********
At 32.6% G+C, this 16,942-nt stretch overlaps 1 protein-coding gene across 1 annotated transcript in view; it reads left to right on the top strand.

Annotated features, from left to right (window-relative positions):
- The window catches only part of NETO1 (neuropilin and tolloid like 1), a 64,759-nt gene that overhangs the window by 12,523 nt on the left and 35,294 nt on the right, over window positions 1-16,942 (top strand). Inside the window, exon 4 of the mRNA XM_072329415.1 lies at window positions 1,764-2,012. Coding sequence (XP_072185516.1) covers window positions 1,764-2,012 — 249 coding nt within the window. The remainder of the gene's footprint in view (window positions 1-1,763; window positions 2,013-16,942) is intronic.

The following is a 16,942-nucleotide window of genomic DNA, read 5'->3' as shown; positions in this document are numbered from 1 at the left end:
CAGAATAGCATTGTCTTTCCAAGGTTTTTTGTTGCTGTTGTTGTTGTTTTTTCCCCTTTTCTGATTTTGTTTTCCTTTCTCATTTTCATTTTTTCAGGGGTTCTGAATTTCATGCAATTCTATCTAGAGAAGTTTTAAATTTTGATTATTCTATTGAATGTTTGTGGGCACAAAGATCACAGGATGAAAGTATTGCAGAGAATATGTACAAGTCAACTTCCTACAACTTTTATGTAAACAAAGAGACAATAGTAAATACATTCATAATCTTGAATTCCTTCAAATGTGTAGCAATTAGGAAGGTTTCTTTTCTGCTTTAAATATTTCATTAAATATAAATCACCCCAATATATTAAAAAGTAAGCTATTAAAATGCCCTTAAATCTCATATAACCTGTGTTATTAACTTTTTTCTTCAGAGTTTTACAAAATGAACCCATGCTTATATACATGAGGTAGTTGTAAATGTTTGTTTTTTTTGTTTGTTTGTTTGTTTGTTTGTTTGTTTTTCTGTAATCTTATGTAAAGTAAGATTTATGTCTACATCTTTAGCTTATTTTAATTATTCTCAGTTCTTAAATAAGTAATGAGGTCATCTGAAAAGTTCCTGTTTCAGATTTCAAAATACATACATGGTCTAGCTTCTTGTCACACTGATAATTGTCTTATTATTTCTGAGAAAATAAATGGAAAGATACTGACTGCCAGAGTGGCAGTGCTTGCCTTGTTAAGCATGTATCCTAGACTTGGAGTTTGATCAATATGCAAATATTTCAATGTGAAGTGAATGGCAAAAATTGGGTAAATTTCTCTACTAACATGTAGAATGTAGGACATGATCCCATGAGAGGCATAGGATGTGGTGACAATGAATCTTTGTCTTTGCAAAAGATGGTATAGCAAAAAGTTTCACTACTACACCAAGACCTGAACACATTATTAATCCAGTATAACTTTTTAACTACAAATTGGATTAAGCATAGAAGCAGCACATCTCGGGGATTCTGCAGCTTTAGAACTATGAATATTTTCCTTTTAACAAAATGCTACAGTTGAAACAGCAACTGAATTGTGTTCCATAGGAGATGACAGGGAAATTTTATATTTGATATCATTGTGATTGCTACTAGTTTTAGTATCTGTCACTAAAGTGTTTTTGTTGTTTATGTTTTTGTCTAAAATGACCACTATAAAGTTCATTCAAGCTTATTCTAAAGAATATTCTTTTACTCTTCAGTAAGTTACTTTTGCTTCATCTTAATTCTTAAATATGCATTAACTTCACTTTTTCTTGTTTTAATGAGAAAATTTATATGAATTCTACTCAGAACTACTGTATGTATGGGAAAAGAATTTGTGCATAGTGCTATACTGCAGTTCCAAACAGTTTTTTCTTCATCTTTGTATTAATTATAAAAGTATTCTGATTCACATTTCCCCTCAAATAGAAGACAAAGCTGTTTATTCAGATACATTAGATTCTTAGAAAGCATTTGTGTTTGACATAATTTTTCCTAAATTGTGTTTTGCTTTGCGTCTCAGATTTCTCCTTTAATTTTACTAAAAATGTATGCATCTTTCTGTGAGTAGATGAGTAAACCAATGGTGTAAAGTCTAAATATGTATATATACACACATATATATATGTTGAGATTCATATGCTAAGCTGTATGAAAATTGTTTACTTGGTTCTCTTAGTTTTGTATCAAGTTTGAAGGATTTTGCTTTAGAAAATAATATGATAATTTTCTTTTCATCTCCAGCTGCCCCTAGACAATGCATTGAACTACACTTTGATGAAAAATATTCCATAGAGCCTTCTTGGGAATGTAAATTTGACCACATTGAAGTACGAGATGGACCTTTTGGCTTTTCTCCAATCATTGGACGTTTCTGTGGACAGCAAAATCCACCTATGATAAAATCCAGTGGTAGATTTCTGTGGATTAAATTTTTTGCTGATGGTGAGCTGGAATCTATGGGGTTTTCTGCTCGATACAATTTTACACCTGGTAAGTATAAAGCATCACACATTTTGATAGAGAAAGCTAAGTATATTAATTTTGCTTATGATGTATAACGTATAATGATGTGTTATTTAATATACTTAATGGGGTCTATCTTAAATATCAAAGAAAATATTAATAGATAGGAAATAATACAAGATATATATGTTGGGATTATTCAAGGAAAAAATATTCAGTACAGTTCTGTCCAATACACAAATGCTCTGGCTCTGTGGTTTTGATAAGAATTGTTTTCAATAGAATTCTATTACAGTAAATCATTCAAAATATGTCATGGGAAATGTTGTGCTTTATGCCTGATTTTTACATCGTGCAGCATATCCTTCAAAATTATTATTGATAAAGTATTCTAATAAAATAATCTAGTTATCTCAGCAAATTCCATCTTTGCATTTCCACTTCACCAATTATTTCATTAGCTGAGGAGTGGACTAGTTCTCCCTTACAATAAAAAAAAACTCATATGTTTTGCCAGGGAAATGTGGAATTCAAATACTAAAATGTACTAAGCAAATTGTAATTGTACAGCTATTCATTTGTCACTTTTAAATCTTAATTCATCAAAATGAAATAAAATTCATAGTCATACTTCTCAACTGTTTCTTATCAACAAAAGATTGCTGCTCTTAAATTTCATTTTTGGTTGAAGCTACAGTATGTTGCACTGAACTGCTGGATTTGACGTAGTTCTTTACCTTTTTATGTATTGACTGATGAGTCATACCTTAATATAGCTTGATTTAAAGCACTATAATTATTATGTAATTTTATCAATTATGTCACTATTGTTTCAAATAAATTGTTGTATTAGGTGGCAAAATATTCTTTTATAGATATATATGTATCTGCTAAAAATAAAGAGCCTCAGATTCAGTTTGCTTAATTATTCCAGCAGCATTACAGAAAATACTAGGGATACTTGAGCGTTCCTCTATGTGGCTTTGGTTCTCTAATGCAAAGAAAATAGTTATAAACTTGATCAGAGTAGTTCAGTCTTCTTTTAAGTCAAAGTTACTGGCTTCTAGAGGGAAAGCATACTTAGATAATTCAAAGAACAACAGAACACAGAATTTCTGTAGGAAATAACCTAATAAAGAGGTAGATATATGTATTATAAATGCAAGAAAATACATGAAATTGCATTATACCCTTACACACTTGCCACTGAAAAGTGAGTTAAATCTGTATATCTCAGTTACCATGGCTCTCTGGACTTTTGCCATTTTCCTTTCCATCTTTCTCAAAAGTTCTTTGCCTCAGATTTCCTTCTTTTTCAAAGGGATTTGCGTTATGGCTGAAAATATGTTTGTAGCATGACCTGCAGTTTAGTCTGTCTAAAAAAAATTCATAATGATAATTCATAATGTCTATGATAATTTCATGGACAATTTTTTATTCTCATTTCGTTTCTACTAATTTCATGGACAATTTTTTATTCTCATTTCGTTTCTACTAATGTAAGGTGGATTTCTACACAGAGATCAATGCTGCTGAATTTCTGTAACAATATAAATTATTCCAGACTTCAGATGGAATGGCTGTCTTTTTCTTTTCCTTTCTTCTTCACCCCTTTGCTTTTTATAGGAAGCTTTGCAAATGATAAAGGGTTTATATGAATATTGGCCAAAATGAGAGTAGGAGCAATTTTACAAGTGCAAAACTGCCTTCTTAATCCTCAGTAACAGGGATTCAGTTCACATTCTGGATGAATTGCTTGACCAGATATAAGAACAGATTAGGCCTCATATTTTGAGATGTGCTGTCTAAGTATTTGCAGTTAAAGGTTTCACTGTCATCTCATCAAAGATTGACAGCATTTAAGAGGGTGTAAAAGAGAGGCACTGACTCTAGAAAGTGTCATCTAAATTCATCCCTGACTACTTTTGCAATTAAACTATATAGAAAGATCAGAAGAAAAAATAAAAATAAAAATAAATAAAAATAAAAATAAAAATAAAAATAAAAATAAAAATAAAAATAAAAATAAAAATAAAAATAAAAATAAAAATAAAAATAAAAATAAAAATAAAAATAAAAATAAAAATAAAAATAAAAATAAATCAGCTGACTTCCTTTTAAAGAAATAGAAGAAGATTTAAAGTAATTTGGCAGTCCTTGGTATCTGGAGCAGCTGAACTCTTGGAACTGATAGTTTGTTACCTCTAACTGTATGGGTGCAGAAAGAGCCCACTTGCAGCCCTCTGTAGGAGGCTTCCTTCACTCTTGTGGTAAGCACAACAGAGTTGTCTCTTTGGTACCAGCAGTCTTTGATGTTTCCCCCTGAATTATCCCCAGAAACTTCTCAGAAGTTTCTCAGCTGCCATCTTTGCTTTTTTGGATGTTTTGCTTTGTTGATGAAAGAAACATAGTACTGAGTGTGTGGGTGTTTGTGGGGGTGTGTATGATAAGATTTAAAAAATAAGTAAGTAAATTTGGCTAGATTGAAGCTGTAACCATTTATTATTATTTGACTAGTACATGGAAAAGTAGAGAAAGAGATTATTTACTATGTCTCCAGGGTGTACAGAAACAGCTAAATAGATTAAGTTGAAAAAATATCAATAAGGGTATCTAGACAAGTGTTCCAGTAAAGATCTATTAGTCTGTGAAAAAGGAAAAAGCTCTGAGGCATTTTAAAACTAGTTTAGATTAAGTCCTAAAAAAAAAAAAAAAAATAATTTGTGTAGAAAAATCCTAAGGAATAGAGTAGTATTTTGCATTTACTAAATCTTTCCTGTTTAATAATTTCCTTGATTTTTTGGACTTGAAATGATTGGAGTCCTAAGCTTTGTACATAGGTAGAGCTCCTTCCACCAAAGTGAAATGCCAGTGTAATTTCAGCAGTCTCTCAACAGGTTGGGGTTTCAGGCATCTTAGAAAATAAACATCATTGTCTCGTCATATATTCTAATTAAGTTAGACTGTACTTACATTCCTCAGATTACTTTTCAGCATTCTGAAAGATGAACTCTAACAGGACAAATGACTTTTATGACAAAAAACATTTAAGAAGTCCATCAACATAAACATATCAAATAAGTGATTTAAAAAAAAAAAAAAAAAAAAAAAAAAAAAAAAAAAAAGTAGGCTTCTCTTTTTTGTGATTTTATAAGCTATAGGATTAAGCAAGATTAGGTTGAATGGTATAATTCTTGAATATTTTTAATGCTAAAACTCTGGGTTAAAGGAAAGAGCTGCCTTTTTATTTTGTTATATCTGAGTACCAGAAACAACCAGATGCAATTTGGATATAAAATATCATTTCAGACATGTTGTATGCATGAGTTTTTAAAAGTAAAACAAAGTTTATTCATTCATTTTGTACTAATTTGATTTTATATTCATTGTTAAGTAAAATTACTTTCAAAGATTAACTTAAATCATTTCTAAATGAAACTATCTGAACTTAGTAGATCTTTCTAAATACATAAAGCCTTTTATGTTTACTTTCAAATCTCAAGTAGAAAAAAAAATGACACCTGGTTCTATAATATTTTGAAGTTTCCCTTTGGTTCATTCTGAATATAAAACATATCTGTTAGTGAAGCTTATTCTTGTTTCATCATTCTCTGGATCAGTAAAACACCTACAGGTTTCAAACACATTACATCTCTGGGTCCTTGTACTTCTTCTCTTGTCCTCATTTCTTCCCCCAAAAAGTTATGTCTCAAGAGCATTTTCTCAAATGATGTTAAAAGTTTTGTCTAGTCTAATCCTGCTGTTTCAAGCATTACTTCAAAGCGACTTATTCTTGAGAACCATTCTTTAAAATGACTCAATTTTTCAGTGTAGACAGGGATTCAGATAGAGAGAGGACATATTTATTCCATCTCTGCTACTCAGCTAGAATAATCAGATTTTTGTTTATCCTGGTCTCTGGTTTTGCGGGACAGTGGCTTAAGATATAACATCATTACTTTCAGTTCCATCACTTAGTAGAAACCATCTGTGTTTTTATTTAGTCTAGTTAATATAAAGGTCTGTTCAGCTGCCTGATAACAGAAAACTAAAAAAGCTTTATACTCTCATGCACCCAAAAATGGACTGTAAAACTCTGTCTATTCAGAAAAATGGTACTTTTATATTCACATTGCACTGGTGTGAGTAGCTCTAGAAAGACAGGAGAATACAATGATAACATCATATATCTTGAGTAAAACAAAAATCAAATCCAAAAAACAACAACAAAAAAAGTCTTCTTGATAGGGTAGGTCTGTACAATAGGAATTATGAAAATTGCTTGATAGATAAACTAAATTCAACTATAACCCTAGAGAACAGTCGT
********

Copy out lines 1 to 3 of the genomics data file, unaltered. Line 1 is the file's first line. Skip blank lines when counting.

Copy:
At 32.6% G+C, this 16,942-nt stretch overlaps 1 protein-coding gene across 1 annotated transcript in view; it reads left to right on the top strand.

Annotated features, from left to right (window-relative positions):
- The window catches only part of NETO1 (neuropilin and tolloid like 1), a 64,759-nt gene that overhangs the window by 12,523 nt on the left and 35,294 nt on the right, over window positions 1-16,942 (top strand). Inside the window, exon 4 of the mRNA XM_072329415.1 lies at window positions 1,764-2,012. Coding sequence (XP_072185516.1) covers window positions 1,764-2,012 — 249 coding nt within the window. The remainder of the gene's footprint in view (window positions 1-1,763; window positions 2,013-16,942) is intronic.